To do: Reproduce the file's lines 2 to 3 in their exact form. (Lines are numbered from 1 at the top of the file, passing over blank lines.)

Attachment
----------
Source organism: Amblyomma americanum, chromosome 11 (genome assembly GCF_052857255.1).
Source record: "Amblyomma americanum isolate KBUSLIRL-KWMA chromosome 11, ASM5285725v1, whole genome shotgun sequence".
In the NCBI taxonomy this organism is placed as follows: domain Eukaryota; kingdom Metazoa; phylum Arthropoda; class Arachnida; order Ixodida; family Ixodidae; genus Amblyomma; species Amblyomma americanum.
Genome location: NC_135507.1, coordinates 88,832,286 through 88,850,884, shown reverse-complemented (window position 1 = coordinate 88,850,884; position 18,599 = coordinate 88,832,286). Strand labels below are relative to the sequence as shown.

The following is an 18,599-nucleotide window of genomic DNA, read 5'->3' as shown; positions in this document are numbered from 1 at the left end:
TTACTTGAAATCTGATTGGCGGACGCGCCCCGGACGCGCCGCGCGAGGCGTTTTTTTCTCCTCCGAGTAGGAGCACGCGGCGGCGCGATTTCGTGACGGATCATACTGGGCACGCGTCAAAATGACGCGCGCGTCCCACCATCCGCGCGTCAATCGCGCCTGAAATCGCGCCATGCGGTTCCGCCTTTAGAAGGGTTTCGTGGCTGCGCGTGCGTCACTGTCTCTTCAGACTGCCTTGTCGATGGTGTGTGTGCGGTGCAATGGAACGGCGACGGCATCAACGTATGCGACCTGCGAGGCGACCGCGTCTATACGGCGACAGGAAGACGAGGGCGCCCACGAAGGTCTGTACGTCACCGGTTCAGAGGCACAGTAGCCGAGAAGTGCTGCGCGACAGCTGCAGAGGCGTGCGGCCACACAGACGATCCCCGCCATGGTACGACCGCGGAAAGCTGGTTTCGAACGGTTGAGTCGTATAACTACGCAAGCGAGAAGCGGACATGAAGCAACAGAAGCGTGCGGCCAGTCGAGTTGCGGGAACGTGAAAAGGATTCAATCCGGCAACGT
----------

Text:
Source record: "Amblyomma americanum isolate KBUSLIRL-KWMA chromosome 11, ASM5285725v1, whole genome shotgun sequence".
In the NCBI taxonomy this organism is placed as follows: domain Eukaryota; kingdom Metazoa; phylum Arthropoda; class Arachnida; order Ixodida; family Ixodidae; genus Amblyomma; species Amblyomma americanum.